Artist: Signs Of The Swarm
Album: Vital Deprivation
Review by Simon Strelein
From the opening titular track 'Vital Deprivation', something seems awry with the latest release from Pittsburgh's Signs Of The Swarm. An unassuming fade-in beat leads to a truncated intro smothered in the purulent gutturals of new vocalist David Simonich (ex Improvidence). The second track 'Tempting Death' begins with a 15 second choral keyboard intro of its own, rendering the opener extraneous. A strange choice.
Understandably the band has continued to follow their signature sound with the undeniably brutal pig squeal vocals, but unlike their previous offering 'The Disfigurement Of Existence', the vocals tend to become overwhelmingly comic in their delivery as the listener drowns in the seas of 'bree'. What seem to be reasonably creative and for the most part, well written lyrics become unintelligible dribble, an exercise repeated ad nauseam throughout this album. As a longtime fan of all things death metal, the irony of my words is not lost on me, yet here I am saying it.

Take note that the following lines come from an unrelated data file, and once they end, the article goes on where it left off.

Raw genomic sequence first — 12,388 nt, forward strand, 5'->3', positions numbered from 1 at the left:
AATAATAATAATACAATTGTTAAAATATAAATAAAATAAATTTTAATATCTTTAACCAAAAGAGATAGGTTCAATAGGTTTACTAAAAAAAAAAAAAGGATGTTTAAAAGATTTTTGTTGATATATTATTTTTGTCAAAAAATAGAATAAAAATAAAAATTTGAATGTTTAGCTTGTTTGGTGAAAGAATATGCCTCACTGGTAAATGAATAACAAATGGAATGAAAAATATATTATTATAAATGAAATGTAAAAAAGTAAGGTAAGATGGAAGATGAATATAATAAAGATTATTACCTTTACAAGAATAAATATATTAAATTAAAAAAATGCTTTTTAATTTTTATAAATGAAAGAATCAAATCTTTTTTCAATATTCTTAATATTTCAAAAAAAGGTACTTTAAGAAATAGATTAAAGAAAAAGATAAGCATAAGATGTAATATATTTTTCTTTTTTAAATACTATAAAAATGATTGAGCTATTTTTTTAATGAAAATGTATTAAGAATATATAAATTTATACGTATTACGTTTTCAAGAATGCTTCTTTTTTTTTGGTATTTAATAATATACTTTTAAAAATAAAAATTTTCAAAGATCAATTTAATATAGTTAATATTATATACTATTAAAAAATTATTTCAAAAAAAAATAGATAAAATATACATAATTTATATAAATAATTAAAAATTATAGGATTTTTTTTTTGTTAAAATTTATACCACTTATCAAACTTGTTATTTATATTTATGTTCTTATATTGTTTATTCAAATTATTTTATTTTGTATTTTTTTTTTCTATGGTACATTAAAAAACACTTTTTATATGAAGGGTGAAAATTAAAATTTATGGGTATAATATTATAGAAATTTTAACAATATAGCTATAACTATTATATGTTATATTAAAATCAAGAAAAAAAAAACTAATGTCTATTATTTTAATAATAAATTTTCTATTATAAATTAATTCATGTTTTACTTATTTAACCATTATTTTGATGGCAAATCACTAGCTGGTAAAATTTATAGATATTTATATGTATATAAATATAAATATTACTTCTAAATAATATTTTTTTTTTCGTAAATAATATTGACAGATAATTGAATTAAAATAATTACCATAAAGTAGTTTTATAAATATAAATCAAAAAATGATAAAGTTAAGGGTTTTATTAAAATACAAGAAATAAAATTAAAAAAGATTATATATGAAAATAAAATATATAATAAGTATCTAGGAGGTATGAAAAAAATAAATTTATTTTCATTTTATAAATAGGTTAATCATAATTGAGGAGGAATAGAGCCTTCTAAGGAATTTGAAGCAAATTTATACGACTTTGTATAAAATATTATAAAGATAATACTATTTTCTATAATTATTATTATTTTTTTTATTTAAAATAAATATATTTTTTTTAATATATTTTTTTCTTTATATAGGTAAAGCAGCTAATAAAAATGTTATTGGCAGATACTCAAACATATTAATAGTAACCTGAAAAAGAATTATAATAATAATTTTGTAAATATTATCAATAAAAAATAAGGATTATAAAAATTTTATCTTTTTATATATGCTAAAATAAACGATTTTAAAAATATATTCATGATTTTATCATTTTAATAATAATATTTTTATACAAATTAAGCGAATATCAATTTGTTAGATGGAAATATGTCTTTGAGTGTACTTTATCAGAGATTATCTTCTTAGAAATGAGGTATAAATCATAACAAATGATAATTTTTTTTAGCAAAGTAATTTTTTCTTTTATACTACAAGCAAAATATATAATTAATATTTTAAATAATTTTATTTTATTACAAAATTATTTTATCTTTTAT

Musically there are swathes of undeniably vicious technicality throughout this album, and despite my earlier comments I found myself grimacing in appreciation at riffs of varying levels of filth. Flawlessly recorded, mixed, and mastered by Carson Slovak and Grant McFarland (August Burns Red, Rivers of Nihil), the 10 tracks lumber and flail in spasmodic fits of ferocity like a Frankenstinian creation destroying the laboratory of its maker. Yet this monster's parts seem mismatched, its direction aimless and destructive purely for destruction's sake.
Standout tracks like the afore mentioned 'Tempting Death' (featuring the guest vocals from Tom Barber of Chelsea Grin), the hard hitting midway track 'Crown of Nails' and the second last track 'Malevolent Enslavement' showcase a creativity that many bands of this genre lack. The guitar work of Cory Smarsh and Jacob Toy is both frantic and accomplished, yet gives moments of pause for reflection as in the simplistic chug-fest instrumental, 'Undying Fidelity'. Aspects of Slam and Deathcore abound in this album, yet Signs Of The Swarm do endeavor to take the listener beyond those tropes.
Overall, I found myself enjoying much of what was presented by 'Vital Deprivation' but i find myself unable to put my finger on any one specific standout moment. There is a definite growth and departure from the band's previous material, but whether this is to your taste is purely an individual choice.
3 out of 5
Vital Deprivation is out now via Unique Leader Records.
For fans of: Angelmaker, Enterprise Earth, Vulvodynia